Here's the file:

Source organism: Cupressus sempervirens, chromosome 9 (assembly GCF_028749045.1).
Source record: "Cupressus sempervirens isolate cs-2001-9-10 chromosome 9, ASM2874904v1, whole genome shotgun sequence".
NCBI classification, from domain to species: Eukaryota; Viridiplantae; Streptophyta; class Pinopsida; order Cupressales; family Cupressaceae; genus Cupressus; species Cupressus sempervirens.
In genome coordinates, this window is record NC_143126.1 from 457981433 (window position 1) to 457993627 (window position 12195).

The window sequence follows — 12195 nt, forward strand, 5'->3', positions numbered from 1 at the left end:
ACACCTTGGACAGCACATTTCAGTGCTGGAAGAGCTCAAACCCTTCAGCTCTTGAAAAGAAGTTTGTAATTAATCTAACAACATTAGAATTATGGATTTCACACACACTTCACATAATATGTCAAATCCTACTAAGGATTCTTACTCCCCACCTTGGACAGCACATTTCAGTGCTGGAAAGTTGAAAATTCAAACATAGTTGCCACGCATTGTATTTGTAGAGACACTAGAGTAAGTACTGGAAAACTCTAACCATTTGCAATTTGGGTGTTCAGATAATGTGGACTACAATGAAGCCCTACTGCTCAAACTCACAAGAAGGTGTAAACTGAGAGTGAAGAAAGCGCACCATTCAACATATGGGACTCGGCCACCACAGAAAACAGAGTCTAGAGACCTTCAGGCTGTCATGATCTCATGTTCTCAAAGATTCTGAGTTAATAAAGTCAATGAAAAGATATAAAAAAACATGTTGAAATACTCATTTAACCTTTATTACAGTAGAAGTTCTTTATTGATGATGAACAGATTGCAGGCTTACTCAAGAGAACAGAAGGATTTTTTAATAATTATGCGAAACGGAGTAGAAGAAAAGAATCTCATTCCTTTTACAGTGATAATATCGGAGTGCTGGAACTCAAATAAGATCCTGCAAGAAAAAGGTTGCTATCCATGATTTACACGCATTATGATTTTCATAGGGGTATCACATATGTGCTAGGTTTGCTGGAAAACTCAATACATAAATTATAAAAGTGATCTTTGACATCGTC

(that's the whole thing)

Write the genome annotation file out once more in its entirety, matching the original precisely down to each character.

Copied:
Source organism: Cupressus sempervirens, chromosome 9 (assembly GCF_028749045.1).
Source record: "Cupressus sempervirens isolate cs-2001-9-10 chromosome 9, ASM2874904v1, whole genome shotgun sequence".
NCBI classification, from domain to species: Eukaryota; Viridiplantae; Streptophyta; class Pinopsida; order Cupressales; family Cupressaceae; genus Cupressus; species Cupressus sempervirens.
In genome coordinates, this window is record NC_143126.1 from 457981433 (window position 1) to 457993627 (window position 12195).

The window sequence follows — 12195 nt, forward strand, 5'->3', positions numbered from 1 at the left end:
ACACCTTGGACAGCACATTTCAGTGCTGGAAGAGCTCAAACCCTTCAGCTCTTGAAAAGAAGTTTGTAATTAATCTAACAACATTAGAATTATGGATTTCACACACACTTCACATAATATGTCAAATCCTACTAAGGATTCTTACTCCCCACCTTGGACAGCACATTTCAGTGCTGGAAAGTTGAAAATTCAAACATAGTTGCCACGCATTGTATTTGTAGAGACACTAGAGTAAGTACTGGAAAACTCTAACCATTTGCAATTTGGGTGTTCAGATAATGTGGACTACAATGAAGCCCTACTGCTCAAACTCACAAGAAGGTGTAAACTGAGAGTGAAGAAAGCGCACCATTCAACATATGGGACTCGGCCACCACAGAAAACAGAGTCTAGAGACCTTCAGGCTGTCATGATCTCATGTTCTCAAAGATTCTGAGTTAATAAAGTCAATGAAAAGATATAAAAAAACATGTTGAAATACTCATTTAACCTTTATTACAGTAGAAGTTCTTTATTGATGATGAACAGATTGCAGGCTTACTCAAGAGAACAGAAGGATTTTTTAATAATTATGCGAAACGGAGTAGAAGAAAAGAATCTCATTCCTTTTACAGTGATAATATCGGAGTGCTGGAACTCAAATAAGATCCTGCAAGAAAAAGGTTGCTATCCATGATTTACACGCATTATGATTTTCATAGGGGTATCACATATGTGCTAGGTTTGCTGGAAAACTCAATACATAAATTATAAAAGTGATCTTTGACATCGTC